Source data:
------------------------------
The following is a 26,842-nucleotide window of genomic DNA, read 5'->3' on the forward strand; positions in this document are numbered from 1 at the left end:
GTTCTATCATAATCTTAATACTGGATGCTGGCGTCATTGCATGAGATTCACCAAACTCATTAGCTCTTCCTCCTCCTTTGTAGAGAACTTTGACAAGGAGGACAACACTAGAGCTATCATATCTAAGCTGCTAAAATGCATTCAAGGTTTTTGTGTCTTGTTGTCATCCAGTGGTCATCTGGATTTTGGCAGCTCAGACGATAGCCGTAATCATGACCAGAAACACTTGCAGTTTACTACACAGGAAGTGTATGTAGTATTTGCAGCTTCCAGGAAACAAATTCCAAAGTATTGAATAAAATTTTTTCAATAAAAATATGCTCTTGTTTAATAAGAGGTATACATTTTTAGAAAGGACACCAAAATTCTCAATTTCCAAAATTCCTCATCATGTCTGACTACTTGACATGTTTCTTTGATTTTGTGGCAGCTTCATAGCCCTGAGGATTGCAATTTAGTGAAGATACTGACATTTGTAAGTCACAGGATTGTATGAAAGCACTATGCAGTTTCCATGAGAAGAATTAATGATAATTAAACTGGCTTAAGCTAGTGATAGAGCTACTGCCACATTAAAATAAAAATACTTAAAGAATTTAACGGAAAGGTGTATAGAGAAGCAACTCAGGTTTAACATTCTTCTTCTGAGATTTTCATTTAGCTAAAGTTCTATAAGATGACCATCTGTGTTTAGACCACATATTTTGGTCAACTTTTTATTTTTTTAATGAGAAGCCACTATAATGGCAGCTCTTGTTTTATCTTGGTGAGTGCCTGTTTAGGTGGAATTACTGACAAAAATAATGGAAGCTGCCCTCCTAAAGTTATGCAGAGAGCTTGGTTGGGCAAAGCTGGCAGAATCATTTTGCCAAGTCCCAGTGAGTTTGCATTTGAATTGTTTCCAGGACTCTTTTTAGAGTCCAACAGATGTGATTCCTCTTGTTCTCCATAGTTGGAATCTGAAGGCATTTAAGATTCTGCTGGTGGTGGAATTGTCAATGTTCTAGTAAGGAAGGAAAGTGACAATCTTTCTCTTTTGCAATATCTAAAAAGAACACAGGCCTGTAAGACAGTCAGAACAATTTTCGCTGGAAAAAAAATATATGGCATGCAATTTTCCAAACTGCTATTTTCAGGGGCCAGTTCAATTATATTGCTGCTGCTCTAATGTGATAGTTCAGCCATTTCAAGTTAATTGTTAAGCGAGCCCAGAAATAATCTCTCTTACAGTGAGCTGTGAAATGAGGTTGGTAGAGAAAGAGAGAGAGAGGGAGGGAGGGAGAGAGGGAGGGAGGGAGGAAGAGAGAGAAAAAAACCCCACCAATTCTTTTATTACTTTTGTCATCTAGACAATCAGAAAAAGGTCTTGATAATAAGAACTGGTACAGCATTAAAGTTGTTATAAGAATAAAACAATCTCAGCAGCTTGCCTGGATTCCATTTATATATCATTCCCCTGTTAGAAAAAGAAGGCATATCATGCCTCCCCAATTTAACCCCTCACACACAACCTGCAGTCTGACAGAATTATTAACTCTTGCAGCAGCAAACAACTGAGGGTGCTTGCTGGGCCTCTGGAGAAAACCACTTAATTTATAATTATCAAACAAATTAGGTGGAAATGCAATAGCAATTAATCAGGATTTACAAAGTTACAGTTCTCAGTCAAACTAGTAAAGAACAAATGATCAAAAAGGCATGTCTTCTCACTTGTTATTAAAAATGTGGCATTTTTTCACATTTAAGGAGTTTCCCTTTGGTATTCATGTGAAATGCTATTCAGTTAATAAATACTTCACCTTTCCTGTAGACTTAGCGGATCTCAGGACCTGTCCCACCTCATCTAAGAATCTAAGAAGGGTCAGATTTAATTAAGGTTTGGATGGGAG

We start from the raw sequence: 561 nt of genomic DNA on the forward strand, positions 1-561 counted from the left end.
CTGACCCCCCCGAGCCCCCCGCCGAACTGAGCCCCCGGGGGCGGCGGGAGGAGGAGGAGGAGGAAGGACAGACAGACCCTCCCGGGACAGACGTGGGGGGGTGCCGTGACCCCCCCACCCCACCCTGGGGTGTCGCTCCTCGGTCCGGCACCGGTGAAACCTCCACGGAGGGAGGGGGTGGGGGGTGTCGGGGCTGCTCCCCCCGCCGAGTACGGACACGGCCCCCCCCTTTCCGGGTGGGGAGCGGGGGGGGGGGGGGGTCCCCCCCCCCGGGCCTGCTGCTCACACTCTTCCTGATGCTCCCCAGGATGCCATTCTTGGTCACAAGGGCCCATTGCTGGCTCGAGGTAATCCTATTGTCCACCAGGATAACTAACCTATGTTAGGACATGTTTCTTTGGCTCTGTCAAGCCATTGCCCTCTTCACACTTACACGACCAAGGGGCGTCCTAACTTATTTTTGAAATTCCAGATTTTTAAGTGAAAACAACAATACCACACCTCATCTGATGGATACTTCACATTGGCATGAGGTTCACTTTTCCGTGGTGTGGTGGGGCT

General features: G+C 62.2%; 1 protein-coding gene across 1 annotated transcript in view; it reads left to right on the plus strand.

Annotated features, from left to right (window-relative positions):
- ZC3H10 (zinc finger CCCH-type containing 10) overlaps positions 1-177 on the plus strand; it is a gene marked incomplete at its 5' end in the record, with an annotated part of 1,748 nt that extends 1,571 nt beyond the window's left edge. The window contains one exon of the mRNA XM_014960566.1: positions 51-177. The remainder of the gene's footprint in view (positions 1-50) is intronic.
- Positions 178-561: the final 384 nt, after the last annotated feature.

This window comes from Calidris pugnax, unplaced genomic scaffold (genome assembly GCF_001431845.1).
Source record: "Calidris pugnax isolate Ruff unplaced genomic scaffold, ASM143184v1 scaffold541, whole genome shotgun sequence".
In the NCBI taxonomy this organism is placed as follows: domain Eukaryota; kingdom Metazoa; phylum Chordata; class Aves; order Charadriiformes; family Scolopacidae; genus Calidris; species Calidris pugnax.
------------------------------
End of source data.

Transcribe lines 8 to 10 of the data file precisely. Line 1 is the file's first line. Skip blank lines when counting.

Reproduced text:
- Positions 178-561: the final 384 nt, after the last annotated feature.

This window comes from Calidris pugnax, unplaced genomic scaffold (genome assembly GCF_001431845.1).
Source record: "Calidris pugnax isolate Ruff unplaced genomic scaffold, ASM143184v1 scaffold541, whole genome shotgun sequence".